the most popular name of that year. So if you’ve got your heart set on naming your son Ethan but
you’re worried that he’ll be surrounded by Ethans wherever he goes, take heart!
Mary, Mary Quite Contrary
Mary has been the most frequent number 1 girls’ name over the past 100 years,
appearing in the top spot 46 times. For boys? It’s Michael, topping the charts 44
What’s Popular in My State?
It’s interesting to see how some names are more popular in certain states than in others. For example,
Landon ranks 36th nationally for boys, but in Louisiana it’s the third most popular name. Likewise,
Angel ranks third among California’s baby boys, but only 37th in the nation.
The following chart lists the top five names for girls and boys for each of the 50 states, and it also
shows the actual number of births for each of those names in each state. Check out how many girl
babies got the number 1 name in Wyoming (Isabella, 36) compared to the number of girl babies with
the same name in California (3,127)
Top Five Names by State
What Joined—and Dropped Off—the Hot 100 in 2009?
One of the easiest ways to spot name trends is to watch what joins the hot 100 and what drops off.
For the (young) ladies, several new names joined in 2009: Serenity, Mya, Molly, Khloe
(Kardashian, we bet! This name jumped the most places in 2008 and has now cracked the hot 100),
Eva, and Bella (of course, Twilight!).
Another bunch dropped off the list: Sara, Megan, Mary (the girls’ name that has been number 1
more often than any other name in the past 100 years, a total of 46 times!), Jennifer (another hugely
popular name from yesteryear), Isabel (so close to Isabella, this year’s number 1!), and Gracie. For
the boys, Parker, Oliver, Miguel, and Le vi joined the list, and here’s a real shocker: the very
similar-sounding names Kaden, Jaden, a nd Caden, plus Brady, fell off. Perhaps those “-aden”
names got a little bit too popular for some people in 2009?
New To The Hot 100
Off the Hot 100
New to the Top 1,000 This Year
These names are fresh faces in the top 1,000 list this year. Some of them have appeared on the list in
years past, but after falling off the charts, they’re making a comeback. Odds are they’ll keep moving
The boys’ name Eden has appeared at number 902 for two years in a row.
Biggest Jumper: Analia
Perhaps due in part to the Telemundo show El Rostro de Analia, Analia zoomed
onto the list this year. Not even on the top 1,000 in the last 20 years, it leaped at
least 67 percent and more than 675 places to debut at 329.
How Do You Spell Aydin?
When you take into account that the name Jayden has ten spelling variations in the top 1,000 (see the
list that follows), that means that this one name actually shows up on the list ten different times! We
broke down the top 1,000 names for boys and girls this way, counting all the different spelling
variations as one name, and we got some surprising results. Looking from that perspective, there
aren’t 1,000 unique names at all! We counted roughly 639 unique girls’ names, and approximately
747 unique boys’ names. The girls have fewer unique names, spelled in more ways, whereas parents
of boys reach into a bigger pool of names. Let’s take a look at some of the names with the most (or
most interesting!) variations in the top 1,000.
Note: some of these names could be pronounced slightly differently from one another, but if they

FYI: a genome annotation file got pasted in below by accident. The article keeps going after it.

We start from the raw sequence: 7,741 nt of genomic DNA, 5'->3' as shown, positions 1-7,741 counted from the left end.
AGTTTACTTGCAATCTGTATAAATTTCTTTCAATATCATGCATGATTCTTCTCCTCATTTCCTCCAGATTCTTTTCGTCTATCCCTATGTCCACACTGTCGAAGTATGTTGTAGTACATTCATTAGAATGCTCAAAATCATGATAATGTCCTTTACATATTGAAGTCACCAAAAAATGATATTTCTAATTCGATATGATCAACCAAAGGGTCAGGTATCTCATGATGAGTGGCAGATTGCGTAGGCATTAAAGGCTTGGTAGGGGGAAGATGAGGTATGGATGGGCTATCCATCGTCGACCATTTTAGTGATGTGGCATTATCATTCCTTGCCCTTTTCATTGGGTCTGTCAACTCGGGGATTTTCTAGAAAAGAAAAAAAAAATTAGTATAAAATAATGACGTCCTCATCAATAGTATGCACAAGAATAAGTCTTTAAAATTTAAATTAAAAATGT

could also be pronounced the same as the main name on the list, we included them.
It’s no surprise that the “-ayden” names (such as Aiden, Jayden, Brayden, and Kaden) offer lots of
spelling variety, but the changes in Tristan and Kason struck us as a little more unusual.
Top 643 Names, Not Top 1,000
Only 64 percent of the top 1,000 girls’ names are unique names. Only 75 percent of
the top 1,000 boys’ names are unique names. The rest of the names are spelling
variations of those names. Here are the three names with the most spelling
3. Kaelyn, Hailey, Madelyn
Some of these seemed more obvious—Kaitlyn, for one—but others, like Carly, surprised us with
their robust variety.
What Do the Most Popular Names Start With?
You may find it surprising, but only three of the names in the top 1,000 girl baby names for 2009 start
with a W: Wendy, Whitney, and Willow. At the same time, you probably won’t find it surprising that
the most popular letter that girls’ names start with is A (162 of the top 1,000), with M as a close
second with 106 names. Among the boys’ names, 118 start with J, and A names comprise 90 of the
total 1,000 names. In 2008 there were no U names for girls in the top 1,000 (sorry, Uma). What a
difference a year makes—in 2009 every single letter in the alphabet has at least one popular boy and
girl name, as Unique hopped back onto the chart (at 929) for the first time in four years.
Lots of names are popular for both boys and girls, but they’re generally more popular for one gender
than the other. Here’s a list of names that appeared on both the boys’ top 1,000 and the girls’ top
1,000, plus how they ranked in 2009 for each gender. Some interesting trends here—despite the
popularity of NFL quarterback Peyton Manning, Payton/Peyton are both more popular for girls! And
two names are roughly given to equal numbers of boys and girls: Hayden and Dakota.
If you’re going to choose…
Skyler/Skylar: Skylar is the more popular choice for girls, Skyler for boys
Jayden, etc: Jayden is the most popular choice for boys. Jaden, Jadyn, Jaiden, and Jaidyn are all
more popular for girls.
Casey/Kasey: Casey is the winner for boys, Kasey for girls
Reese/Reece: Reese is more popular for girls, Reece for boys
More Popular for Girls